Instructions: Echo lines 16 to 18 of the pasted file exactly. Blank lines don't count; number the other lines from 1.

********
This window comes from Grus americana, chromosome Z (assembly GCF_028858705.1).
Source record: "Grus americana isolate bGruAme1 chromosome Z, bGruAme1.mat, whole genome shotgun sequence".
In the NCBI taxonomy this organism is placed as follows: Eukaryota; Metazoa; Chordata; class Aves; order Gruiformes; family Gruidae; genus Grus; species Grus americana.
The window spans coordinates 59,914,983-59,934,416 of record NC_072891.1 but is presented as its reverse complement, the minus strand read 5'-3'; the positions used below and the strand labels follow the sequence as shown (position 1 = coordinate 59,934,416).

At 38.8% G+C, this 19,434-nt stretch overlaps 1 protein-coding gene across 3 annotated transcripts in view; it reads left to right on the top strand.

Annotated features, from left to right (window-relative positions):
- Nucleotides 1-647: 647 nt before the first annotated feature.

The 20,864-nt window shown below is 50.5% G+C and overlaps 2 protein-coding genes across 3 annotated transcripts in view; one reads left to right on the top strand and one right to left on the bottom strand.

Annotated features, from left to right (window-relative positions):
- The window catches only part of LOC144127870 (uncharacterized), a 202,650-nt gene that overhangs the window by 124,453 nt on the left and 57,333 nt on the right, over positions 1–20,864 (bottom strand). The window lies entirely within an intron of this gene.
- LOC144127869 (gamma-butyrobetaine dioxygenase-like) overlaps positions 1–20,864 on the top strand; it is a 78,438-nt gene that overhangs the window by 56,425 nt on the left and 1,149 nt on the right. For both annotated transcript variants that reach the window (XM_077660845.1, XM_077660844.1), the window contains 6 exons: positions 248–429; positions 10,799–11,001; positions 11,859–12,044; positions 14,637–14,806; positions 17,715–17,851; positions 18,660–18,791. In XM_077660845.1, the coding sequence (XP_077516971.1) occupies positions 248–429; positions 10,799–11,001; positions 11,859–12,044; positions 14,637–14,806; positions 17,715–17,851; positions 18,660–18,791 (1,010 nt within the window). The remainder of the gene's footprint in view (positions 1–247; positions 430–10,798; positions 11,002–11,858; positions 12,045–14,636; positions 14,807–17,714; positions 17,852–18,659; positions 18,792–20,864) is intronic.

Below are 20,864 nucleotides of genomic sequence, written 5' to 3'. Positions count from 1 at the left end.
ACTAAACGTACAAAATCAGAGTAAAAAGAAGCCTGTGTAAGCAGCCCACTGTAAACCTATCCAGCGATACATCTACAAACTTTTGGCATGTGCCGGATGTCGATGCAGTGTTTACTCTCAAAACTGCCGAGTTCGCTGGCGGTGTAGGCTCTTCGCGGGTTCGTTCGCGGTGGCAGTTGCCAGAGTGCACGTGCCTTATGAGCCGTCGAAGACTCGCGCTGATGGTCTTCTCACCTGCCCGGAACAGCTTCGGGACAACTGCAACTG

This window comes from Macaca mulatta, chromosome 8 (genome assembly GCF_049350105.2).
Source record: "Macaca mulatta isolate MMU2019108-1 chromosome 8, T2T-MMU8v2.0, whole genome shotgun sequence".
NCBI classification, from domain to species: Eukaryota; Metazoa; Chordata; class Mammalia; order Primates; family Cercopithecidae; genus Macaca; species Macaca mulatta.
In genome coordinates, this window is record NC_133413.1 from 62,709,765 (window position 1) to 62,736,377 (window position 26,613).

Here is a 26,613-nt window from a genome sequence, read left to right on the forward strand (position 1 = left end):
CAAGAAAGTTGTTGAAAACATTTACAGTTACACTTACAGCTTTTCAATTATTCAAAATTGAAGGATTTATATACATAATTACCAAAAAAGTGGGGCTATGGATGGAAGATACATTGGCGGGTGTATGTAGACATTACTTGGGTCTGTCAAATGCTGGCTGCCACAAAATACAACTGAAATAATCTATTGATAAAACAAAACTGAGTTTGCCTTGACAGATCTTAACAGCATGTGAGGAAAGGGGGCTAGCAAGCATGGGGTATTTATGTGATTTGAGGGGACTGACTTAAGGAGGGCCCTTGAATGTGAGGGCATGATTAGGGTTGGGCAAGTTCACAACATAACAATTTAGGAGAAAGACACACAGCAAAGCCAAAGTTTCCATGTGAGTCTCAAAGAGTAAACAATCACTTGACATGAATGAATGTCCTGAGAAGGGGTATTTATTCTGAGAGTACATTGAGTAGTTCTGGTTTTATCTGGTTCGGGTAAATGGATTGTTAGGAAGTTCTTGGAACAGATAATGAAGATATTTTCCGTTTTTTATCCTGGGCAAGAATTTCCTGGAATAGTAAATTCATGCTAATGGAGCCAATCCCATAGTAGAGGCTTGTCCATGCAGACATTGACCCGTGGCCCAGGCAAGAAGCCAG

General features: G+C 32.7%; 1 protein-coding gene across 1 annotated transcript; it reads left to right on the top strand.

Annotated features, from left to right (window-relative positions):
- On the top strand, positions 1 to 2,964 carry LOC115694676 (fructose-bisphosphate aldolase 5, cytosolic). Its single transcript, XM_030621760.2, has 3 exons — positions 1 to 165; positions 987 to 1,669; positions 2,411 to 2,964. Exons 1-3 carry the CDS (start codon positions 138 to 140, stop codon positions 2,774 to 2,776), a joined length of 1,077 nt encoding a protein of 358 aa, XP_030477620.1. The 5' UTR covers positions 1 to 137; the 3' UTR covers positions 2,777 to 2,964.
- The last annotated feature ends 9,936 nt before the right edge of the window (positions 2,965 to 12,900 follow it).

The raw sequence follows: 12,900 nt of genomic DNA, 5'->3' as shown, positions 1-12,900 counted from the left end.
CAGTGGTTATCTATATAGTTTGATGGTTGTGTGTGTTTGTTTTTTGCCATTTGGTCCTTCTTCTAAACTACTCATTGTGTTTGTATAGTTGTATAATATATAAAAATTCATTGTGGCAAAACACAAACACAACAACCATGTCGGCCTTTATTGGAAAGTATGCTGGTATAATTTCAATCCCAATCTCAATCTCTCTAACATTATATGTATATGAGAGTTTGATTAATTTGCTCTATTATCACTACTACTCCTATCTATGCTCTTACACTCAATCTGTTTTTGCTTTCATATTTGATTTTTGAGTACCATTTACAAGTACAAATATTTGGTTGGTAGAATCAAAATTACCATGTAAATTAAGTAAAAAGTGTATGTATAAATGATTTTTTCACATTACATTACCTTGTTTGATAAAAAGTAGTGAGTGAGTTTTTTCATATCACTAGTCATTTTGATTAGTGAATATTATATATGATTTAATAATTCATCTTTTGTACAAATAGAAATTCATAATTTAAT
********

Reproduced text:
NCBI classification, from domain to species: Eukaryota; Metazoa; Chordata; class Mammalia; order Primates; family Cercopithecidae; genus Macaca; species Macaca mulatta.
In genome coordinates, this window is record NC_133413.1 from 62,709,765 (window position 1) to 62,736,377 (window position 26,613).

Here is a 26,613-nt window from a genome sequence, read left to right on the forward strand (position 1 = left end):